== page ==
|Photo by Raymond Colon|
For the 7 years that Michael served in the Navy, he was mostly based in far-away places. Somehow, we knew our friendship was special, and diligently kept in touch with letters, emails, phone calls, Facebook, and a visit whenever he was on the east coast. He came to speak to my class during my first year teaching in Baltimore, which I think was an enlightening experience for all parties involved.
Getting older and moving around makes staying in touch with old friends harder. There's an illusion of intimacy since we're all constantly aware of each other on Facebook. It's easy enough to say, "We should totally get together the next time I'm in your city!" But Michael really meant it. If we were within 200 miles of each other, we would find a way to see each other.
We said we loved each other a lot. As a society, I think we're bashful about loving too much. We get wrapped up in the implications and insinuations and we treat each other so casually. Michael did nothing casually and we were unabashed in our mutual expressions of love and affection. Imagine if we were all so unapologetic about loving our friends? Just big, bold, audacious love. If anyone is afraid that too much love would make it any less special or intimate, trust me that Michael's whole existence was evidence to the contrary.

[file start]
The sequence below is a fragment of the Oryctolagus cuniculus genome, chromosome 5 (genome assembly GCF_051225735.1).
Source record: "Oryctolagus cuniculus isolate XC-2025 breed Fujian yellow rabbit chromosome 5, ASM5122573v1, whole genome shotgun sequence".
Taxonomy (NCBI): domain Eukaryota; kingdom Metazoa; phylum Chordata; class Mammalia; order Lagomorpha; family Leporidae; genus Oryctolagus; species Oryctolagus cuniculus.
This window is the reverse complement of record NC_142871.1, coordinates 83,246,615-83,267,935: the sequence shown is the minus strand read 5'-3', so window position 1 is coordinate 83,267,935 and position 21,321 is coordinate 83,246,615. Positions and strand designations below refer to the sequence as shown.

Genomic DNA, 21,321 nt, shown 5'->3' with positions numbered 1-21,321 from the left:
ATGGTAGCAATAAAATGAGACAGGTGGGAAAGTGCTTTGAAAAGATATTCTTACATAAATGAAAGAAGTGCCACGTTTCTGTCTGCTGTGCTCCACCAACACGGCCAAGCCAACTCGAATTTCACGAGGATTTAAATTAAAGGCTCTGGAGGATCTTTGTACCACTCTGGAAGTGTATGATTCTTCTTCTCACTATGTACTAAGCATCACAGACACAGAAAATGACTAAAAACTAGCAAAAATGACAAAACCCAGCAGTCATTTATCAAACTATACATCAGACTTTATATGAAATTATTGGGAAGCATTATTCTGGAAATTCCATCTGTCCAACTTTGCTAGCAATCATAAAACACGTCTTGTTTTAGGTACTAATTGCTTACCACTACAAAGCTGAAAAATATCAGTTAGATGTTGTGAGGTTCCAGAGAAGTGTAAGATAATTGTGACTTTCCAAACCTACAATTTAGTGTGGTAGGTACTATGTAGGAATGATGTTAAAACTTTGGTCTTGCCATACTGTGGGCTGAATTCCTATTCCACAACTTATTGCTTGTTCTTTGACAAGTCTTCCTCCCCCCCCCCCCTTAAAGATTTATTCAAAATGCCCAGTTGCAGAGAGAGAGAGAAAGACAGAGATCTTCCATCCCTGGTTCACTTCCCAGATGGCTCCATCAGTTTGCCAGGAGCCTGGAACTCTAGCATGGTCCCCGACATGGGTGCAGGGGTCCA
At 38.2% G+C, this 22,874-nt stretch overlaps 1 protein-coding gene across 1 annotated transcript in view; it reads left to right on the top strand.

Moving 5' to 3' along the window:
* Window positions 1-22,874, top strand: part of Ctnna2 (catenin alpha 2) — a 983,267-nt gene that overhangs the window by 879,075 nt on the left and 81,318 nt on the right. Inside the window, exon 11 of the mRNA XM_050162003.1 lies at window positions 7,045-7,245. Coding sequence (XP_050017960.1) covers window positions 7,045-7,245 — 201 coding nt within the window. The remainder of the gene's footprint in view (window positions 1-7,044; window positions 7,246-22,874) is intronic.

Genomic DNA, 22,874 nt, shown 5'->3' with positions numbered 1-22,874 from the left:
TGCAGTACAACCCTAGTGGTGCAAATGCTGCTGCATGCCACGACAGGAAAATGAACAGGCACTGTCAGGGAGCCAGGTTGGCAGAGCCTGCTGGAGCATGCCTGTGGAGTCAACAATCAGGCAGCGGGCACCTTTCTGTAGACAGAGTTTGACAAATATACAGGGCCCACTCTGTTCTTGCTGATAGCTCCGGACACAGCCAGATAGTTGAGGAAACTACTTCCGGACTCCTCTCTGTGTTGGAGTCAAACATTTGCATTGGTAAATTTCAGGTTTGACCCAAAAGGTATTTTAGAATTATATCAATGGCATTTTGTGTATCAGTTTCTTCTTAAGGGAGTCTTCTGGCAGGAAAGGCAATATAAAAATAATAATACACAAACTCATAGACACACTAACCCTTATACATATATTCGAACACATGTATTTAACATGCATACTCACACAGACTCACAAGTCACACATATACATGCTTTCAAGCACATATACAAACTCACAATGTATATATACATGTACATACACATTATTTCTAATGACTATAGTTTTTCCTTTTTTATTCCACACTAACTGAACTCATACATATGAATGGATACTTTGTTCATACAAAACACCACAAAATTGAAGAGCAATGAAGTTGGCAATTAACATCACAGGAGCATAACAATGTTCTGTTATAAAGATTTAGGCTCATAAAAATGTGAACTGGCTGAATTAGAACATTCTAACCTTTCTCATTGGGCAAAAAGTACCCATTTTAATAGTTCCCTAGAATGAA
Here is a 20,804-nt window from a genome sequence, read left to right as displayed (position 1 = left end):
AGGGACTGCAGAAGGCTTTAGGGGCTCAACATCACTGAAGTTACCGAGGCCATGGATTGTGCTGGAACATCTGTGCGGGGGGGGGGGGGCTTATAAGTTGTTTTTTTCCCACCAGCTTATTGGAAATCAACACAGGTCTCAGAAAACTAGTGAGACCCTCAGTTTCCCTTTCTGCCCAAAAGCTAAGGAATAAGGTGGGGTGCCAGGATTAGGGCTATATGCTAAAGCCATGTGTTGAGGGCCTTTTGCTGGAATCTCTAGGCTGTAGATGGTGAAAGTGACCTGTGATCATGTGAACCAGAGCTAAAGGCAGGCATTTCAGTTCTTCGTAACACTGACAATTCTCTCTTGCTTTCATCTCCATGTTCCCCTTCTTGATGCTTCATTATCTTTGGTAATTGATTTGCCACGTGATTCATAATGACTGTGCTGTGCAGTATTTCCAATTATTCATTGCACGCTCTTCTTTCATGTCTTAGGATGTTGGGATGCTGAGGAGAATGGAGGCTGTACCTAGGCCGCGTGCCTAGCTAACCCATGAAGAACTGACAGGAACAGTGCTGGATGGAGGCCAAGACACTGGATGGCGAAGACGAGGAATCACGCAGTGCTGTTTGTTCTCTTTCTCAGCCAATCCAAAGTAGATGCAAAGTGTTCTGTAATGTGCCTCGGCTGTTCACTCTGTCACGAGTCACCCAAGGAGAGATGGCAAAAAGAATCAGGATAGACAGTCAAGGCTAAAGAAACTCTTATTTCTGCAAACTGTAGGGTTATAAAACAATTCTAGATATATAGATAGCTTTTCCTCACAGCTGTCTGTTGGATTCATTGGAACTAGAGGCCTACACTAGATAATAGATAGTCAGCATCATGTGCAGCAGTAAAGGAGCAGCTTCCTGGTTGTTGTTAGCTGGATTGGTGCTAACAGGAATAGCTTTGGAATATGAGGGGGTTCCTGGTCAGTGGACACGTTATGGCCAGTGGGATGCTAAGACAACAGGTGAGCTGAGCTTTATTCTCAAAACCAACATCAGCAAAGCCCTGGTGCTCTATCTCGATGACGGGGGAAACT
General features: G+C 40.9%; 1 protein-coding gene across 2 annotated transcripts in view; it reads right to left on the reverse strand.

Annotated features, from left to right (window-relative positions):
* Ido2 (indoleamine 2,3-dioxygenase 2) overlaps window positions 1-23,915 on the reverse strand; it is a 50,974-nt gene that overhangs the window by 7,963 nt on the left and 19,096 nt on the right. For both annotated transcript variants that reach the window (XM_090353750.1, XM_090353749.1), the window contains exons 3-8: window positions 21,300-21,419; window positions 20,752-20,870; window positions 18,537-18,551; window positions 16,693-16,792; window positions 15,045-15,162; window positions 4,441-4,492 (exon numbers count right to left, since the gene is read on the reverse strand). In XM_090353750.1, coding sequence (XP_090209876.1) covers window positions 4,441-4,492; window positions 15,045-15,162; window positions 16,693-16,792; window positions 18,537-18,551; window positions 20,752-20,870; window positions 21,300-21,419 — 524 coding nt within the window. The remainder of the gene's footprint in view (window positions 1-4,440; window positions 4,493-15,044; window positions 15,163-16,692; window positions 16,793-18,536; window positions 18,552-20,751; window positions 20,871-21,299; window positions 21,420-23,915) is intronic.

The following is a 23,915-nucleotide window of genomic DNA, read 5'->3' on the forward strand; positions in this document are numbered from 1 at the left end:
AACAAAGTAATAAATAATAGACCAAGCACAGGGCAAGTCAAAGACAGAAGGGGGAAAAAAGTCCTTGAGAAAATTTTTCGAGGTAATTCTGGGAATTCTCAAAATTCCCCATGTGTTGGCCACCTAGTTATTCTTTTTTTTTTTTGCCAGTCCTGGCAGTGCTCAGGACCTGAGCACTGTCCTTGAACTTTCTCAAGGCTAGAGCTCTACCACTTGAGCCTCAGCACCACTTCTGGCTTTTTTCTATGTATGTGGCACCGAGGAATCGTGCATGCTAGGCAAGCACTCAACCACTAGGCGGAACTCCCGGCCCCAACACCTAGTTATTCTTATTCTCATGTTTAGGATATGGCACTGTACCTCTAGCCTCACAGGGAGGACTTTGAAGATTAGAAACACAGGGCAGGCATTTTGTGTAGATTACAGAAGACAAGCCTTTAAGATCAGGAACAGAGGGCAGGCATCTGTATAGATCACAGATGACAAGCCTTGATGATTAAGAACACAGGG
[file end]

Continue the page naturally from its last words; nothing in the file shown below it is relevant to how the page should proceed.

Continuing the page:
A strong theme has emerged in the dedications to Michael over the past few days: It didn't matter if he knew you for 10 minutes or 10 years, he made you feel special. Michael had some sort of super power in that he could immediately pinpoint all of your insecurities, gently make you face them, and just dissolve them, leaving only the beautiful parts. This gift for seeing the beauty in every person he met made him a remarkable photography, and a truly extraordinary human.
“You know when you've found it, that's something I've learned, cause you feel it when they take it away.”
Love you, Michael.